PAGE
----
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The Pentagon Papers and the Public’s Right to Know

Daniel Ellsberg at panel on a

Daniel Ellsberg at panel on a “Nuclear Free World” in New York. April 8, 2010. Photo by Thomas Good.

Executive privilege and democratic principles of transparency and accountability have long had a tenuous relationship, especially when it comes to national security matters. Forty-one years ago today, the New York Times began publishing a series of articles based on a 47-volume, classified study of U.S. involvement in South Asia from World War II to 1968. The Pentagon Papers, commissioned by Secretary of Defense Robert S. McNamara in June 1967, revealed that administrations from Harry Truman to Lyndon Johnson had deliberated and knowingly deceived the American public and Congress about the conduct of the Vietnam War. Much of the debate around the release of the papers arguably centered on this question: does the public have the right to know?

“Right to know” was the justification of the New York Times for publishing the Pentagon Papers. President Richard Nixon disagreed. In a telephone conversation President Nixon told White House Political Operative Chuck Colson, “That’s of course a goddamn code word, ‘right to know.’ The public has no right to know secret documents.”

Daniel Ellsberg, the defense analyst who released the study to the Times, held the conviction that the American public and Congress should not be kept in the dark on the policies and decisions that had led to escalating American involvement in Vietnam. He believed that American and Vietnamese lives could have been saved if the public was privy to the same information as the executive branch.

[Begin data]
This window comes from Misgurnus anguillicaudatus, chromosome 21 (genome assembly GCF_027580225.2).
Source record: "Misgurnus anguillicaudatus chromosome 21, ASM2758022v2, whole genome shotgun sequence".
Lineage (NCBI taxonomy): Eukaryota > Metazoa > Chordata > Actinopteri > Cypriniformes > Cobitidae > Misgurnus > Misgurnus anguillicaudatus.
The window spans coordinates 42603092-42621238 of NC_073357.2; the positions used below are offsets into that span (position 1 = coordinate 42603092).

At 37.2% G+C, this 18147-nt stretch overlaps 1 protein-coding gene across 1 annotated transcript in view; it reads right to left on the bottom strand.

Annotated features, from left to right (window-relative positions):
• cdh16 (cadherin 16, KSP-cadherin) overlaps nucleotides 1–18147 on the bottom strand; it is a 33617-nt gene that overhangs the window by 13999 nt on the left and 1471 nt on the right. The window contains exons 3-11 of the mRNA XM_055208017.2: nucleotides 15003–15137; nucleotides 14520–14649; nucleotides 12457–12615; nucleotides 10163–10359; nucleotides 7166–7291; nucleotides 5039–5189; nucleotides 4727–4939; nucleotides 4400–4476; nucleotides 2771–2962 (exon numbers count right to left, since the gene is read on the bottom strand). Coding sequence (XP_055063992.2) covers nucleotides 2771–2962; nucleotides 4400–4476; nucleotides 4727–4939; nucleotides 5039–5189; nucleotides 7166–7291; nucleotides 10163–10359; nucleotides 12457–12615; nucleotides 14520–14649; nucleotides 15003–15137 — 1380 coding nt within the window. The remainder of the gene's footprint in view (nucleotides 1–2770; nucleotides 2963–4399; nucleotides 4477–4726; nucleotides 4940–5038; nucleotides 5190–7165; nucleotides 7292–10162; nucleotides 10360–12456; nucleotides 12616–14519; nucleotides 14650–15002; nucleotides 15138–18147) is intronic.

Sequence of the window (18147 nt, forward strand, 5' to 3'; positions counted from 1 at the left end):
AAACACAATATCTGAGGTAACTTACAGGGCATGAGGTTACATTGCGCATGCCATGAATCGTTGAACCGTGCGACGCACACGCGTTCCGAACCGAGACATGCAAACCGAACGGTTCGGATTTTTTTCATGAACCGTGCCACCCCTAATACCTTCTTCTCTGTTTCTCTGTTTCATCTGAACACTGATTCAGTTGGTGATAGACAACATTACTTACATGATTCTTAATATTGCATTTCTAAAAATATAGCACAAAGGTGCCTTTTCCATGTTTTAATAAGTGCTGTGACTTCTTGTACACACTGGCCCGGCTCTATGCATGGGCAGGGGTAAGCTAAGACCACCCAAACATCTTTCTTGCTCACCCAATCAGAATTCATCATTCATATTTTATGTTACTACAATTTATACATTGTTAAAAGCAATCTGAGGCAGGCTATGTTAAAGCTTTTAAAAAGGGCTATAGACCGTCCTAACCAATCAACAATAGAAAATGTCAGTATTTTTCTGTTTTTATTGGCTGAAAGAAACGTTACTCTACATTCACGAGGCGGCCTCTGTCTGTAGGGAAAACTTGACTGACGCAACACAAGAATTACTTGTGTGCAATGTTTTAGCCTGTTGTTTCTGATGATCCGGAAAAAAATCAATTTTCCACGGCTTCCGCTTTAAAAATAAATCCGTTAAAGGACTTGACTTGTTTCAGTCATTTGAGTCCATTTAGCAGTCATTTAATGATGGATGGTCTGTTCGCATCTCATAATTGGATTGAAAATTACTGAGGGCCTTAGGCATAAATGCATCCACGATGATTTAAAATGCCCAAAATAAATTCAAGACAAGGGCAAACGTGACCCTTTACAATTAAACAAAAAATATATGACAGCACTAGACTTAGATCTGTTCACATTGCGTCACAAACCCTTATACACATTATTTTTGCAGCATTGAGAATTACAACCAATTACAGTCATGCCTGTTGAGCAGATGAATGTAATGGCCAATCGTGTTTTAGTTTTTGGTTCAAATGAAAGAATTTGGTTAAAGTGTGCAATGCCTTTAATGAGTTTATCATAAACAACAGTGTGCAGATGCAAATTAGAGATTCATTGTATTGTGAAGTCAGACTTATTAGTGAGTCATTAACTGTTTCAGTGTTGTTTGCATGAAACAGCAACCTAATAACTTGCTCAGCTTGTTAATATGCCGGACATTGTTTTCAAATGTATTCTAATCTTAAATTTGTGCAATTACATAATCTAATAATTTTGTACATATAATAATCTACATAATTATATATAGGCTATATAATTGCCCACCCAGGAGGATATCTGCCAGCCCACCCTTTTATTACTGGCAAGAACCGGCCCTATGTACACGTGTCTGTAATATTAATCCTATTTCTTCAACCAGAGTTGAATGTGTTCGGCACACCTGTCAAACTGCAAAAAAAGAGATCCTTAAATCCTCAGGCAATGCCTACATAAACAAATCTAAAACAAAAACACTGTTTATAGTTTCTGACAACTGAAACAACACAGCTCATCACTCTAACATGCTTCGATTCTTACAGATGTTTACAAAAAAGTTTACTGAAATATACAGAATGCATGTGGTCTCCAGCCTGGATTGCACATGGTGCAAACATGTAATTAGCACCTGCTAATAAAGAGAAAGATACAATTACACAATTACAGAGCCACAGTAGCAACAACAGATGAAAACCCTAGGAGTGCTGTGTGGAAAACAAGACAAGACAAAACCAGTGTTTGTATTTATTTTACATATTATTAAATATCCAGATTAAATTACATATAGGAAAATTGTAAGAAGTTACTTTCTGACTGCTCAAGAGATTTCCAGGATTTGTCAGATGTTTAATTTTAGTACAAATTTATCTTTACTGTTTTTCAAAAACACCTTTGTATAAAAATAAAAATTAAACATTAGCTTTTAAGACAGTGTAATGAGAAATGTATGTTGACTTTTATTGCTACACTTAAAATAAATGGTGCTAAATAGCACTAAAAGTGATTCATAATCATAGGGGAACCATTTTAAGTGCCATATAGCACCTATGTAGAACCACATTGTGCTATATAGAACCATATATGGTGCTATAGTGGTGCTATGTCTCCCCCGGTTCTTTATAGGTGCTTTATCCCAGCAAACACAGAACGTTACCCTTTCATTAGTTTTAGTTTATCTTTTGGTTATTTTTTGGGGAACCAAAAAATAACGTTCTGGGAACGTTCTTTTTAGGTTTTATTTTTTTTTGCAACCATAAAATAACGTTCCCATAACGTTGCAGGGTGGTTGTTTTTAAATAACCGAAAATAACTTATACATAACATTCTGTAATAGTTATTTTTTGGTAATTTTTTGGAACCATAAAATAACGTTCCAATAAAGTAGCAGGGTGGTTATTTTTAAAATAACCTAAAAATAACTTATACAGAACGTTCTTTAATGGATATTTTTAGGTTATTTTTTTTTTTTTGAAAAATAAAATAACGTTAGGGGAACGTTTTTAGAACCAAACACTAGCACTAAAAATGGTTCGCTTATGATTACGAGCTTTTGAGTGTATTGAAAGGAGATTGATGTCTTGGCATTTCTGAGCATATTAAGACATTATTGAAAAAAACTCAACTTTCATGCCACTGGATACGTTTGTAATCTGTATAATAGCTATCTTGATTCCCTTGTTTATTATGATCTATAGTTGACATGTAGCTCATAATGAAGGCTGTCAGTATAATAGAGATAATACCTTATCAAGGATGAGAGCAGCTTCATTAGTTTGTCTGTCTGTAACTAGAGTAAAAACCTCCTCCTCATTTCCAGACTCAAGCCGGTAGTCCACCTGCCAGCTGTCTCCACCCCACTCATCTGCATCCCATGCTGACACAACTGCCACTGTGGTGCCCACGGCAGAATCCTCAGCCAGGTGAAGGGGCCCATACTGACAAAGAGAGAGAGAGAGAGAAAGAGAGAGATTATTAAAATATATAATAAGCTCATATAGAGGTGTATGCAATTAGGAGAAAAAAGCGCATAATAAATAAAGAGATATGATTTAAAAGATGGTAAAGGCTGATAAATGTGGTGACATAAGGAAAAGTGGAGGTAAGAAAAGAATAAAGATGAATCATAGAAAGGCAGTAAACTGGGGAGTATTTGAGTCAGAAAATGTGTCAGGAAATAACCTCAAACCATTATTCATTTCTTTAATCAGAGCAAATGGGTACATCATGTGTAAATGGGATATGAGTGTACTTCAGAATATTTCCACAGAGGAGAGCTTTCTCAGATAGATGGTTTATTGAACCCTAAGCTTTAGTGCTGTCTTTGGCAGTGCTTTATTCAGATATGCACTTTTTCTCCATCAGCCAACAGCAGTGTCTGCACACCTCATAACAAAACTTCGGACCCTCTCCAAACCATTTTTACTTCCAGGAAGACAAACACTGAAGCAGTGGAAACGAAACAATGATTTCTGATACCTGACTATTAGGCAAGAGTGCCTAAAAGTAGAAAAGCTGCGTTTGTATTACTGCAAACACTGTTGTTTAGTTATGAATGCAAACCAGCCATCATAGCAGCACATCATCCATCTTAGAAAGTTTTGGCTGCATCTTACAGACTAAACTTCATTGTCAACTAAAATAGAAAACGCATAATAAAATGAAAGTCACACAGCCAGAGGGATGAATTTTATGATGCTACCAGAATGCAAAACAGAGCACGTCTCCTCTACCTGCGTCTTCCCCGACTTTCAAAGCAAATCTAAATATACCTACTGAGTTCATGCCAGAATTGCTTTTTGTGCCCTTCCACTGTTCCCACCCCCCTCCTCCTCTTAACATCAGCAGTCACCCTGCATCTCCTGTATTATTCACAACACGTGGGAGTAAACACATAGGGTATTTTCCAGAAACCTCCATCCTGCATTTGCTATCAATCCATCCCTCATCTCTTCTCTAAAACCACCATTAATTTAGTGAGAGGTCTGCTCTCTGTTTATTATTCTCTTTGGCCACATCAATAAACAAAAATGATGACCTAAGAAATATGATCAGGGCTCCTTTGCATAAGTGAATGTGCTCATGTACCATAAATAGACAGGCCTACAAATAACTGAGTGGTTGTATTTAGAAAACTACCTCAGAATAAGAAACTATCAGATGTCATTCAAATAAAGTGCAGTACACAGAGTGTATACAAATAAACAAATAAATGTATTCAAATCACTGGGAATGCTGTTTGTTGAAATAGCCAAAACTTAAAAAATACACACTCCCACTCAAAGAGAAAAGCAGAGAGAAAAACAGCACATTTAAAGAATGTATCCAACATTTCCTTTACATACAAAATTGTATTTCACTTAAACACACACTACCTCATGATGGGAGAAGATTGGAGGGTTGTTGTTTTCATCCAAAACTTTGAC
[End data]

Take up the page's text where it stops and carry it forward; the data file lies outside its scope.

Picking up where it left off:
Mr. Ellsberg doesn’t regret his decision. Indeed, he has said he wished he did it sooner. He has also continued to be an advocate for government whistleblowers and protection for them. Last year, Mr. Ellsberg said:

The Pentagon Papers, the whole episode, reveals the power [government insiders] could have to save lives, and to save this country from a disaster, if they were willing to risk their own careers.

As Miller Center analysis of phone and tape recordings have revealed, the Pentagon Papers marked a major turning point Richard Nixon’s presidency. The episode was also a catalyst for President Nixon’s downfall because it convinced him that there was a left-wing conspiracy to topple his administration and undermine his authority.

But the episode is also indicative of a broader pattern in American political development. The aggrandizement of the executive branch and the rise of the national security state, particularly since World War II, have had important implications for checks and balances on presidential authority. While there have been some important instances when Congress has constrained the president, by and large executive power is the sine qua non of national security policy. Recent articles on President Obama’s secret kill list, cyber attacks and the administration’s ongoing attempts to silence leaks make the discussion of presidential authority in national security policy all the more relevant. How much power the executive holds, whether there are sufficient checks on that power, and what should be kept secret or transparent in the policy making process should be ongoing topics for debate in this election and into the future. So, we leave you with this question: When it comes to national security, does the public have the right to know?

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